We have reached a pivotal moment in government and politics, and it feels like the last, groaning spasms of New Deal liberalism. When the party of activist government, faced with an epic crisis, will not use government’s extensive powers to reverse the economic disorders and heal deepening social deterioration, then it must be the end of the line for the governing ideology inherited from Roosevelt, Truman and Johnson.
Political events of the past two years have delivered a more profound and devastating message: American democracy has been conclusively conquered by American capitalism. Government has been disabled or captured by the formidable powers of private enterprise and concentrated wealth. Self-governing rights that representative democracy conferred on citizens are now usurped by the overbearing demands of corporate and financial interests. Collectively, the corporate sector has its arms around both political parties, the financing of political careers, the production of the policy agendas and propaganda of influential think tanks, and control of most major media.
What the capitalist system wants is more—more wealth, more freedom to do whatever it wishes. This has always been its instinct, unless government intervened to stop it. The objective now is to destroy any remaining forms of government interference, except of course for business subsidies and protections. Many elected representatives are implicitly enlisted in the cause.
A lot of Americans seem to know this; at least they sense that the structural reality of government and politics is not on their side. When the choice comes down to society or capitalism, society regularly loses. First attention is devoted to the economic priorities of the largest, most powerful institutions of business and finance. The bias comes naturally to Republicans, the party of money and private enterprise, but on the big structural questions business-first also defines Democrats, formerly the party of working people. Despite partisan rhetoric, the two parties are more alike than they acknowledge.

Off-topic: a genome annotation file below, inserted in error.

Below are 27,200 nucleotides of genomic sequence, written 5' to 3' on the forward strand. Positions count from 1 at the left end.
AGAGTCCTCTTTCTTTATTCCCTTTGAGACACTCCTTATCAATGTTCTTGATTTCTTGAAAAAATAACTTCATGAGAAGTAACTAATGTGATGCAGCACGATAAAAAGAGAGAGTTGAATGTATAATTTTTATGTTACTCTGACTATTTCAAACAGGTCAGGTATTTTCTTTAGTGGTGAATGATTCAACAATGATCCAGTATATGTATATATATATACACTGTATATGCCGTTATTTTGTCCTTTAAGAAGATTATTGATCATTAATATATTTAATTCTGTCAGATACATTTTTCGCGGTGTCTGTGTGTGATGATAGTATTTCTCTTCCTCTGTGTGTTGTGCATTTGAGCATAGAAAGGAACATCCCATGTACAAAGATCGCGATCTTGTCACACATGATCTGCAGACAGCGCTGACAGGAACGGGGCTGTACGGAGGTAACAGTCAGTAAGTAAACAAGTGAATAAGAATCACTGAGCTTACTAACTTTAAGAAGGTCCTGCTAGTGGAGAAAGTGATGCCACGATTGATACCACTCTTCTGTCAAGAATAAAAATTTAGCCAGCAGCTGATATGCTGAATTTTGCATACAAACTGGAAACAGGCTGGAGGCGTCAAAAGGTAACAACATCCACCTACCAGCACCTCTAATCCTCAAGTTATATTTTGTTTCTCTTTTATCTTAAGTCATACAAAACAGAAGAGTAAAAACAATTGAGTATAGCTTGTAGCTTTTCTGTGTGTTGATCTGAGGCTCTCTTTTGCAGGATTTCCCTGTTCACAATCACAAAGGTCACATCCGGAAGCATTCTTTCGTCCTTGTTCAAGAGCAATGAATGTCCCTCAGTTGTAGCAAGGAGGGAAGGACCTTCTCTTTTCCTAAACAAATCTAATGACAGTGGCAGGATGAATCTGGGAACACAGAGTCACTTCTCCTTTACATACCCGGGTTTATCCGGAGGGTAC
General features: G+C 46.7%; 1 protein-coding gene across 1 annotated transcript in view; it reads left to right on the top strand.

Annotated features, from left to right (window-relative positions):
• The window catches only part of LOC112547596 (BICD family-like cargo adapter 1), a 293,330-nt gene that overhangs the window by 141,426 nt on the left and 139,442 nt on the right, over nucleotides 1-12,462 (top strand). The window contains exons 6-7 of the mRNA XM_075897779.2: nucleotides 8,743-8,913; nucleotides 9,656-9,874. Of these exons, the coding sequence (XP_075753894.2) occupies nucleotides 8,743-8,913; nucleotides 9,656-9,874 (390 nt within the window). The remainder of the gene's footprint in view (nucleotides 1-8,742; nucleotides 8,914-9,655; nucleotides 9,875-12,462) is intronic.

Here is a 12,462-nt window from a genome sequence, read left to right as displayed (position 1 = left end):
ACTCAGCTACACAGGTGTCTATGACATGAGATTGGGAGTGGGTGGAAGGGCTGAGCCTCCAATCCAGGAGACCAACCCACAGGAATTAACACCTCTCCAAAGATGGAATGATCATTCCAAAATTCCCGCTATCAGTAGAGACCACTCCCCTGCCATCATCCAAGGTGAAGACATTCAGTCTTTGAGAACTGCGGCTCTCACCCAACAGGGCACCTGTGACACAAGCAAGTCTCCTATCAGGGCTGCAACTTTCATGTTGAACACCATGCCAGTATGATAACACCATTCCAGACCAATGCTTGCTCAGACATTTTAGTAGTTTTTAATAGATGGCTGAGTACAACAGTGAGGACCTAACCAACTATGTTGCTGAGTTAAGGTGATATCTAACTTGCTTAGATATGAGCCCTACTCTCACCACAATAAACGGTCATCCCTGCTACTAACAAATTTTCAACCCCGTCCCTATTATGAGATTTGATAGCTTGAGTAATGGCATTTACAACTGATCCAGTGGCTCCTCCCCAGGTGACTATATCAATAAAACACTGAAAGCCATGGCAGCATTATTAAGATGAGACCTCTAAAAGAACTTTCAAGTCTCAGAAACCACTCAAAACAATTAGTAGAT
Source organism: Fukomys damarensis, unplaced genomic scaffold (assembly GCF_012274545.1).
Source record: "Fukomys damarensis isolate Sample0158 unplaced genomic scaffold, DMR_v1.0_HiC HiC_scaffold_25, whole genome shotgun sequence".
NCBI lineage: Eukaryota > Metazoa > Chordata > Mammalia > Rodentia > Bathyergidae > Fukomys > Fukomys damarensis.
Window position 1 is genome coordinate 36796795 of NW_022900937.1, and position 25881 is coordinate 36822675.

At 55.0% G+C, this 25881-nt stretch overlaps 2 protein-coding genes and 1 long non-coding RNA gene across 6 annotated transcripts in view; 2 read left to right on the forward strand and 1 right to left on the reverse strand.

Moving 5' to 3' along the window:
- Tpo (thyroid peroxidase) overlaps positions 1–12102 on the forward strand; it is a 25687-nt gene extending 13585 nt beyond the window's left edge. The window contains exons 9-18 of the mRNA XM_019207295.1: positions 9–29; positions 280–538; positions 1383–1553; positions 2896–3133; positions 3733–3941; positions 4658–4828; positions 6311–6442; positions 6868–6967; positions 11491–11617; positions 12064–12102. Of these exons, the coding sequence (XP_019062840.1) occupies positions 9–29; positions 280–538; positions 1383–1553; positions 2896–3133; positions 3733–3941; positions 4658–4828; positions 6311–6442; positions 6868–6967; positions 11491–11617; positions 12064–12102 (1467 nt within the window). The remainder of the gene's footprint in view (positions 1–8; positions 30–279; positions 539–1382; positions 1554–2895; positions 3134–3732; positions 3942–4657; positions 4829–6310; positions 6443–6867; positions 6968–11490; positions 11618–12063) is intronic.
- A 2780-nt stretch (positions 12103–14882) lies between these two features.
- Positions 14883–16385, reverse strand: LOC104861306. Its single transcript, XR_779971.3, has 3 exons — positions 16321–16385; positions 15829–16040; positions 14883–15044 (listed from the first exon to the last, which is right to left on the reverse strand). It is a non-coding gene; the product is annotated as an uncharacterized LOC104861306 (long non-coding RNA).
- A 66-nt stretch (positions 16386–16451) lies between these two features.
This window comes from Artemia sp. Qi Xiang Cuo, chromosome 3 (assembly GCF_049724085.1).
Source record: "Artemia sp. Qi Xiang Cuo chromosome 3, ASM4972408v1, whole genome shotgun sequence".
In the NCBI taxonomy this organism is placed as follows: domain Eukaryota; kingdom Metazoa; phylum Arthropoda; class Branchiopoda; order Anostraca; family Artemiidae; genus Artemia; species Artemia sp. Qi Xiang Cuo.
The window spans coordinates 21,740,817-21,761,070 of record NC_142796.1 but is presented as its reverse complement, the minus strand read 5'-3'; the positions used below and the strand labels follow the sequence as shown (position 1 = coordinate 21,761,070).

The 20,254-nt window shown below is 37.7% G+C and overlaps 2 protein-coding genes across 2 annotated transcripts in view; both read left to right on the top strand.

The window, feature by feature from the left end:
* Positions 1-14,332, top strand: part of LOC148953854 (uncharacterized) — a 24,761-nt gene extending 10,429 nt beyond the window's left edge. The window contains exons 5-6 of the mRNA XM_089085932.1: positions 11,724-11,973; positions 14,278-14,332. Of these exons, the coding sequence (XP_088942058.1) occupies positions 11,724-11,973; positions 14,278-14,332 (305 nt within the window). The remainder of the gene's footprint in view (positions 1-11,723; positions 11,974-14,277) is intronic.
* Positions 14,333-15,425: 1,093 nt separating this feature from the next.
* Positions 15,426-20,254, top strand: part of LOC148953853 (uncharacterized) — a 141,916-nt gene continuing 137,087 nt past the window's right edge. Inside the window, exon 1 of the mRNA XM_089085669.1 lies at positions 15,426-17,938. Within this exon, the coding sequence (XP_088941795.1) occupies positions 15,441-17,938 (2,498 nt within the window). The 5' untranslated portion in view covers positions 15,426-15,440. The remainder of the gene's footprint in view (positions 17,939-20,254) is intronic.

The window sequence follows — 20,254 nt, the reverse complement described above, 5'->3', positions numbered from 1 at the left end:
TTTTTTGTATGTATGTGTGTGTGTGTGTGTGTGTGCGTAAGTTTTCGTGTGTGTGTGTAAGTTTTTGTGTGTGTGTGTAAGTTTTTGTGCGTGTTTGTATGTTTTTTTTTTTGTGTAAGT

In these terms, the administration of Barack Obama has been a crushing disappointment for those of us who hoped he would be different. It turns out Obama is a more conventional and limited politician than advertised, more right-of-center than his soaring rhetoric suggested. Most Congressional Democrats, likewise, proved weak and incoherent, unreliable defenders of their supposed values or most loyal constituencies. They call it pragmatism. I call it surrender.
Obama’s maladroit tax compromise with Republicans was more destructive than creative. He acceded to the trickle-down doctrine of regressive taxation and skipped lightly over the fact that he was contributing further to stark injustices. Ordinary Americans will again be made to pay, one way or another, for the damage others did to society. Obama agrees that this is offensive but argues, This is politics, get over it. His brand of realism teaches people to disregard what he says. Look instead at what he does.
With overwhelming majorities in Congress and economic crisis tearing up the country in 2009, incumbent Democrats opted for self-protection first, party principles later. Their Senate leaders allowed naysayers to determine the lowest common denominator for reform—halfway measures designed not to overly disturb powerful corporate-financial interests, and therefore not able to repair the social destruction those interests had wrought. Senate Democrats say they didn’t have the votes. Imagine what Mitch McConnell would have done if he were their leader: Take no prisoners. Force party dissenters to get in line and punish those who don’t. Block even the most pedestrian opposition proposals.